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My Burberry Scent Nods to Iconic Trench

In its quest to become a top-10 player in the luxury beauty arena, the brand is set for its biggest launch yet.

LONDON — In its quest to become a top-10 player in the luxury beauty arena, Burberry is set for its biggest launch yet: a fragrance inspired by the brand’s trenchcoat — and by the scent of a London garden after a rain shower.

My Burberry, a grand floral that will sit at the center of the brand’s fragrance family, will launch in early September. The ad campaign, shot by Mario Testino, features Kate Moss and Cara Delevingne, reflecting the Britishness of the new scent and the range of women Burberry is targeting.

Last year, the company pulled its beauty business in-house after terminating its license with Inter Parfums — an exercise that cost Burberry 181 million euros, or $233.1 million, exclusive of receivables, inventories and other assets. The fashion firm set up an in-house beauty division in a bid to play alongside the likes of Chanel and Christian Dior.

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With My Burberry — the third new fragrance launch from the new division — Burberry plans to shift its beauty business into high gear. The company said it views the fragrance as a long-term generator of sales and profits.

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“The development of Burberry’s beauty division is a key driver for the growth of the business as a whole,” said Christopher Bailey, Burberry’s chief creative officer, who in May took up the additional role of chief executive officer. “Within our overall beauty plans, fragrance will play a leading role in driving revenue and raising brand awareness. The launch of My Burberry marks the next important step in our development. It is our iconic trenchcoat fragrance. Because My Burberry is the first and only fragrance to draw its inspiration so directly from the Burberry trench, it has to be the true embodiment of our brand — in scent, in design and in attitude.”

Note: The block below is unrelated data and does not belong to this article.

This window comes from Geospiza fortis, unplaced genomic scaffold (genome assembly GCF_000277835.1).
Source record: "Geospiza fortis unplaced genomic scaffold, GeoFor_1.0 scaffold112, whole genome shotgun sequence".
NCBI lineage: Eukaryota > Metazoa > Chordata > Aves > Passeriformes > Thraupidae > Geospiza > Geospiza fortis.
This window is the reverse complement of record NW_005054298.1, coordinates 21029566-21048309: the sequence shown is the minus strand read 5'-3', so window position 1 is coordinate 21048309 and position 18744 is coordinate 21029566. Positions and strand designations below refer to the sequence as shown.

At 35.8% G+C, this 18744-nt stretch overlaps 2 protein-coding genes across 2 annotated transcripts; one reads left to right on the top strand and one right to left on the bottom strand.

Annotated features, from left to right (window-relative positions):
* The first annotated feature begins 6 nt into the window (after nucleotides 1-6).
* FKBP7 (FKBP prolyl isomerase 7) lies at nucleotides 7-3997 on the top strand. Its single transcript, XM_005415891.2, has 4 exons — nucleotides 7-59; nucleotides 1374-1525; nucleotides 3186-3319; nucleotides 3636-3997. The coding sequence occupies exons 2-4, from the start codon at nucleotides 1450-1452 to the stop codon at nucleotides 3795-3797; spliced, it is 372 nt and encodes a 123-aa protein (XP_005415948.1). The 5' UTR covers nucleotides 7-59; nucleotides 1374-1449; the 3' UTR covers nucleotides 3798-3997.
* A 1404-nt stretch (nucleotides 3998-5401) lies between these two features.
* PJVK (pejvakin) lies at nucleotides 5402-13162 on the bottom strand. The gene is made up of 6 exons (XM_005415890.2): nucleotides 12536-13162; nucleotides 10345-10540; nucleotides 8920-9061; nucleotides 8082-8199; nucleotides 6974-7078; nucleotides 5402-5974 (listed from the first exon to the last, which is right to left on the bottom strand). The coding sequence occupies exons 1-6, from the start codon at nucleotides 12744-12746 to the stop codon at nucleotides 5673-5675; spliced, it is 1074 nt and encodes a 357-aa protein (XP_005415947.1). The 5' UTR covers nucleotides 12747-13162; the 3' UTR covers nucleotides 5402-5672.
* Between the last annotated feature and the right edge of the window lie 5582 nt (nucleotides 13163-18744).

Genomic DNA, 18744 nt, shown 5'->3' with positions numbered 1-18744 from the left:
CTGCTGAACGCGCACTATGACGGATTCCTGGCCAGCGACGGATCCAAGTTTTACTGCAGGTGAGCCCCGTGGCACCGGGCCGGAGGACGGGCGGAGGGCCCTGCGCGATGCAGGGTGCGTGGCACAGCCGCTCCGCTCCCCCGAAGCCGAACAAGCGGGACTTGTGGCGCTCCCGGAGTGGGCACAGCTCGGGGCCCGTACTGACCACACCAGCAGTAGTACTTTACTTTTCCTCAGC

Burberry estimates its beauty wholesale revenues are set to grow by 25 percent at constant exchange rates in the current 2014-15 year, while the company is targeting “midteens” percentage growth for the fragrance business alone for the 2015-16 year.

In its first full year of direct operation, the beauty division kicked in 144 million pounds, or $236 million, to overall Burberry sales, driven by the launch of the Brit Rhythm for men and women fragrances over the past year.

In the spring, during a megaevent in Shanghai, Bailey described the My Burberry fragrance as “a trenchcoat in a bottle,” and that should come as no surprise. Not only is that coat synonymous with the Burberry brand, but it has been one of the major drivers of company’s growth quarter after quarter.

Burberry has high expectations for the launch: Industry sources estimate the fragrance will generate 40 million to 50 million pounds, or $67 million to $84 million at current exchange, in first-year wholesale revenues worldwide.

Last month, the company’s chief operating officer, John Smith, revealed plans for Burberry to move into luxury skin care, and said the company was seeking “expert” partners to help develop it. In addition, the fashion firm plans a big push into travel retail as well as the rollout of a second Beauty Box retail concept in Asia in 2015.

Product development is under way in makeup, while parts of the Beauty Box retail concept — the brand’s first bijou store selling beauty only opened in Covent Garden last year — will likely be adapted both for beauty counters and travel retail. Smith pointed to Burberry’s growing footprint in the fragrance category, and said that success in the makeup and skin-care sectors — where the brand has zero penetration — “is a prize worth pursuing.”